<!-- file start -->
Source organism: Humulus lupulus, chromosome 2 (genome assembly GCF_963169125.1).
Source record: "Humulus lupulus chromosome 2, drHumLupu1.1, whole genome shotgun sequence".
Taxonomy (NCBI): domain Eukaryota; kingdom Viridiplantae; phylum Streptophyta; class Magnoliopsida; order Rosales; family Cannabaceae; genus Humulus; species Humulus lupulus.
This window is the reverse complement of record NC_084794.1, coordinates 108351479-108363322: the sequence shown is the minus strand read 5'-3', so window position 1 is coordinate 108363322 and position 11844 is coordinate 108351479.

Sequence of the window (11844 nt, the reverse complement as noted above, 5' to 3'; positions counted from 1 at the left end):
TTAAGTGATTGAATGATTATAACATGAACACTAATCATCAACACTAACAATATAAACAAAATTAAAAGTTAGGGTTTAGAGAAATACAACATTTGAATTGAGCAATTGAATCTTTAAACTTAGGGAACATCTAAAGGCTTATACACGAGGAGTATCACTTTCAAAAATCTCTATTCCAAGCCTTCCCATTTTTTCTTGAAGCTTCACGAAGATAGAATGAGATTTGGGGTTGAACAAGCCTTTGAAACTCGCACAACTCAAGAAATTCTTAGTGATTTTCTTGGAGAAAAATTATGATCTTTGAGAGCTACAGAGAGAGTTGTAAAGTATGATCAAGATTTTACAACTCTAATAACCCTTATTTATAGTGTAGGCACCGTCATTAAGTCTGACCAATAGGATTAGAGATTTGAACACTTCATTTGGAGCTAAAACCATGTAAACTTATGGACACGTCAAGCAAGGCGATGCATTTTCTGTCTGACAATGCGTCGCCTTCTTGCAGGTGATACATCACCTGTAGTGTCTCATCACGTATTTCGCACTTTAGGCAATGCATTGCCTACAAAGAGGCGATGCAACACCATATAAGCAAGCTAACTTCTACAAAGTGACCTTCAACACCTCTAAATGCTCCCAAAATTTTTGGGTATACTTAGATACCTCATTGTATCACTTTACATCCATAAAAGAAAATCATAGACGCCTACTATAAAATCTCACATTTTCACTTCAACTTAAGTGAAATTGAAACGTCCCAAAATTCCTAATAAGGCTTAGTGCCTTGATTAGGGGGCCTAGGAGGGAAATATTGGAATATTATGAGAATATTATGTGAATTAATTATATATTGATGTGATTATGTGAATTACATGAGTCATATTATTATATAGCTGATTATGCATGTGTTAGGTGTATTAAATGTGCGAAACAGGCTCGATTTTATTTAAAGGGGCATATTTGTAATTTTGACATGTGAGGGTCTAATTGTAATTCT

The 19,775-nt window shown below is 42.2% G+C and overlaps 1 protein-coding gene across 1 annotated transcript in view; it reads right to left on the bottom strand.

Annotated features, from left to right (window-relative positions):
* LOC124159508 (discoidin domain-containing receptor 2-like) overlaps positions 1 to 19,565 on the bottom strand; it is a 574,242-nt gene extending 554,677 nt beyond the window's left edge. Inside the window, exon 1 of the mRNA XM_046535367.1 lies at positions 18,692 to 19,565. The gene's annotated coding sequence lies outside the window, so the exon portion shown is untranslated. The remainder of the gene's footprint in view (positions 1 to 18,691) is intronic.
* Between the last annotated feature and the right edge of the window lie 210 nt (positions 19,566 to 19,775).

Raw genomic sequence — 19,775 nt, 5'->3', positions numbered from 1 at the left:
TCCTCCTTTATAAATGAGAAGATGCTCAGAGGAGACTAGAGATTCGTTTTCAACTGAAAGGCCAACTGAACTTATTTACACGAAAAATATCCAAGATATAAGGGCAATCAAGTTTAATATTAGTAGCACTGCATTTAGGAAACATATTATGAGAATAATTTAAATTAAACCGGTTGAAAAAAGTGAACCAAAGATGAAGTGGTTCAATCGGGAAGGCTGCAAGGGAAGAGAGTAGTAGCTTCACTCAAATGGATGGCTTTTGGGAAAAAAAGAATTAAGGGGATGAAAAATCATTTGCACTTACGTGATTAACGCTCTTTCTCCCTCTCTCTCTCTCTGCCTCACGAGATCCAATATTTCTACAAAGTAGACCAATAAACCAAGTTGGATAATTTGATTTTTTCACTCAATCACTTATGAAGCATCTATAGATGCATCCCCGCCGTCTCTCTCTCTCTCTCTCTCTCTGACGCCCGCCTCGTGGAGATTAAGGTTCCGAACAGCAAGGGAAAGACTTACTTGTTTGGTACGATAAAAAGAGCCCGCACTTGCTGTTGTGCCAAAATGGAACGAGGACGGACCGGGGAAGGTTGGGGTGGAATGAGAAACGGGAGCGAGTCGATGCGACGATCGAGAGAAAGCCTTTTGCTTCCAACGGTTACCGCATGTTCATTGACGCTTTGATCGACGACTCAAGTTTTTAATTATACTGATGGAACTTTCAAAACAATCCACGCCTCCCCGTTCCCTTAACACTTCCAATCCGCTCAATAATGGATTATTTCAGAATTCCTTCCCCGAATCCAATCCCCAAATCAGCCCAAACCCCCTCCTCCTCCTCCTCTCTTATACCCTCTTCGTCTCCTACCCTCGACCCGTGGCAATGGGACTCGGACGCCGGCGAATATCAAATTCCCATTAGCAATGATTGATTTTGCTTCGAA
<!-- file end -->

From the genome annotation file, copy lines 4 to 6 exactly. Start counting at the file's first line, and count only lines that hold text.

This window is the reverse complement of record NC_084794.1, coordinates 108351479-108363322: the sequence shown is the minus strand read 5'-3', so window position 1 is coordinate 108363322 and position 11844 is coordinate 108351479.

Sequence of the window (11844 nt, the reverse complement as noted above, 5' to 3'; positions counted from 1 at the left end):
TTAAGTGATTGAATGATTATAACATGAACACTAATCATCAACACTAACAATATAAACAAAATTAAAAGTTAGGGTTTAGAGAAATACAACATTTGAATTGAGCAATTGAATCTTTAAACTTAGGGAACATCTAAAGGCTTATACACGAGGAGTATCACTTTCAAAAATCTCTATTCCAAGCCTTCCCATTTTTTCTTGAAGCTTCACGAAGATAGAATGAGATTTGGGGTTGAACAAGCCTTTGAAACTCGCACAACTCAAGAAATTCTTAGTGATTTTCTTGGAGAAAAATTATGATCTTTGAGAGCTACAGAGAGAGTTGTAAAGTATGATCAAGATTTTACAACTCTAATAACCCTTATTTATAGTGTAGGCACCGTCATTAAGTCTGACCAATAGGATTAGAGATTTGAACACTTCATTTGGAGCTAAAACCATGTAAACTTATGGACACGTCAAGCAAGGCGATGCATTTTCTGTCTGACAATGCGTCGCCTTCTTGCAGGTGATACATCACCTGTAGTGTCTCATCACGTATTTCGCACTTTAGGCAATGCATTGCCTACAAAGAGGCGATGCAACACCATATAAGCAAGCTAACTTCTACAAAGTGACCTTCAACACCTCTAAATGCTCCCAAAATTTTTGGGTATACTTAGATACCTCATTGTATCACTTTACATCCATAAAAGAAAATCATAGACGCCTACTATAAAATCTCACATTTTCACTTCAACTTAAGTGAAATTGAAACGTCCCAAAATTCCTAATAAGGCTTAGTGCCTTGATTAGGGGGCCTAGGAGGGAAATATTGGAATATTATGAGAATATTATGTGAATTAATTATATATTGATGTGATTATGTGAATTACATGAGTCATATTATTATATAGCTGATTATGCATGTGTTAGGTGTATTAAATGTGCGAAACAGGCTCGATTTTATTTAAAGGGGCATATTTGTAATTTTGACATGTGAGGGTCTAATTGTAATTCT